The automated prediction of geographic atrophy (GA) lesion growth can help ophthalmologists understand how the GA progresses, and assess the efficiency of current treatment and the prognosis of the disease. We developed an integrated time adaptive prediction model for identifying the location of future GA growth. The proposed model was comprised of bi-directional long short-term memory (BiLSTM) network-based prediction module and convolutional neural network (CNN)-based refinement module. Considering the discontinuity of time intervals among sequential follow-up visits, we integrated time factors into BiLSTM-based prediction module to control the time attribute expediently. Then, the results from prediction module were refined by a CNN-based strategy to obtain the final locations of future GA growth. The 10 scenarios were designed to evaluate the prediction accuracy of our proposed model. The 1-6th scenarios demonstrated the importance of the prior information similarity, the 7-8th scenarios verified the effect of time factors and refinement methods respectively and the 9th scenario compared the prediction results between those using a single follow-up visit for training and using 2 sequential follow-up visits for training. The 10th scenario showed the model generalization performance across regions. The average dice indexes (DI) of the predicted GA regions in the 1-6th scenarios are 0.86, 0.89, 0.89, 0.92 and 0.88, 0.90, respectively. By integrating time factors to the BiLSTM models, the prediction accuracy was improved by almost 10%. The CNN-based refinement strategy can remove the wrong GA regions effectively to preserve the actual GA regions and improve the prediction accuracy further. The prediction results based on 2 sequential follow-up visits showed higher correlations than that based on single follow-up visit. The proposed model presented a good generalization performance while training patients and testing patients were from different regions. Experimental results demonstrated the importance of prior information to the prediction accuracy. We demonstrate the feasibility of creating a model for disease prediction.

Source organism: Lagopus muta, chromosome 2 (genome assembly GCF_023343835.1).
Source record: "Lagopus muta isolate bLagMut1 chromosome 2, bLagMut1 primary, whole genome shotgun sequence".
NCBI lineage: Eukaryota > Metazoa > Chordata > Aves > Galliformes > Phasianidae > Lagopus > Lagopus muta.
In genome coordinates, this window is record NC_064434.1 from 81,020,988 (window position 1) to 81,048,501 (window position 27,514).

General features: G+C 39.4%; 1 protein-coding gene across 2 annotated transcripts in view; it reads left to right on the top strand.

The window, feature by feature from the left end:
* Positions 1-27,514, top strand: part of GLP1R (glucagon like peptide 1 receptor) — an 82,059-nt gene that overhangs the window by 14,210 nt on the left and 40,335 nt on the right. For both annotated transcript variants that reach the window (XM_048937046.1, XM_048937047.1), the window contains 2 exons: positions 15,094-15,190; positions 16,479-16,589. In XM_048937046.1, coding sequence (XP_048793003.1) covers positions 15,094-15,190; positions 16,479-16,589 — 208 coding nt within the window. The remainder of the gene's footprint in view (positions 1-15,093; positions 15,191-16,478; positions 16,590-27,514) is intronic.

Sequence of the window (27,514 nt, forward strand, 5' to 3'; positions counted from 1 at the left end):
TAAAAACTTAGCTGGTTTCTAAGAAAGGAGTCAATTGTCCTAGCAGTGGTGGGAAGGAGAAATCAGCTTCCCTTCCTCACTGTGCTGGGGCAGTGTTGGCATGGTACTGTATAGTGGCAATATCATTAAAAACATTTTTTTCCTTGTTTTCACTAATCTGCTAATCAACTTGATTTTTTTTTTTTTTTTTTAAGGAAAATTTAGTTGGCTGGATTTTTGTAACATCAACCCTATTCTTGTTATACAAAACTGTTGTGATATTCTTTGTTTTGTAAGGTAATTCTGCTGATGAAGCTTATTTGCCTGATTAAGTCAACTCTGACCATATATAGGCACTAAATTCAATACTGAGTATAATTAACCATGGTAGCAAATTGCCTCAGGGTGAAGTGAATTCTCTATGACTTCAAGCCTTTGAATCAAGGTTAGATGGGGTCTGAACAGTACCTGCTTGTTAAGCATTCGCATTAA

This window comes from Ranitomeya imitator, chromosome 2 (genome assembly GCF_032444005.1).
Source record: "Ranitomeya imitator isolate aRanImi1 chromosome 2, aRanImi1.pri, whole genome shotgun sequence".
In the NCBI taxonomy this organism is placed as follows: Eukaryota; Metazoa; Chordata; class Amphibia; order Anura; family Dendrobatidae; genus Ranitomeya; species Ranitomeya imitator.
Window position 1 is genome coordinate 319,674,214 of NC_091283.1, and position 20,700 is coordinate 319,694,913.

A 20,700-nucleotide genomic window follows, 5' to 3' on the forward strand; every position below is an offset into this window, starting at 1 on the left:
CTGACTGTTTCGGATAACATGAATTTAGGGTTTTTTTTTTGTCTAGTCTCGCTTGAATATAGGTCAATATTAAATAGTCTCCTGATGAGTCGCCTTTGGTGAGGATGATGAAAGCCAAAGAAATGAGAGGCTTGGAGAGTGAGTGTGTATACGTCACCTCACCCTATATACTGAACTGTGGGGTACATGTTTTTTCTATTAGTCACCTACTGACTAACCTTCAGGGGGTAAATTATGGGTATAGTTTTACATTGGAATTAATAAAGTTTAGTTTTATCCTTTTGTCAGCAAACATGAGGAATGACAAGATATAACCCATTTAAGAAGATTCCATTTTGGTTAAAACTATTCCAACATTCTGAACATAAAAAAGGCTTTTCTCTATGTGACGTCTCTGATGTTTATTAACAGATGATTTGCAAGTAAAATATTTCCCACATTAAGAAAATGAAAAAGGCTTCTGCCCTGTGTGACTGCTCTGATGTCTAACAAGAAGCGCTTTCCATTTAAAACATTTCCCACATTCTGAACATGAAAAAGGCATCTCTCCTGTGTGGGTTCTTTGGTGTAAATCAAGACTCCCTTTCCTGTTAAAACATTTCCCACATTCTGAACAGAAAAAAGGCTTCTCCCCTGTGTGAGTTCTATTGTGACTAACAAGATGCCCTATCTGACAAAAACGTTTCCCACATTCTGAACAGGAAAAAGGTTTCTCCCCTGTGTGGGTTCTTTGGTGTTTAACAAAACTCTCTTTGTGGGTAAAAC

View details for DOI 10.1016/j.media.2020.101893
View details for PubMedID 33260118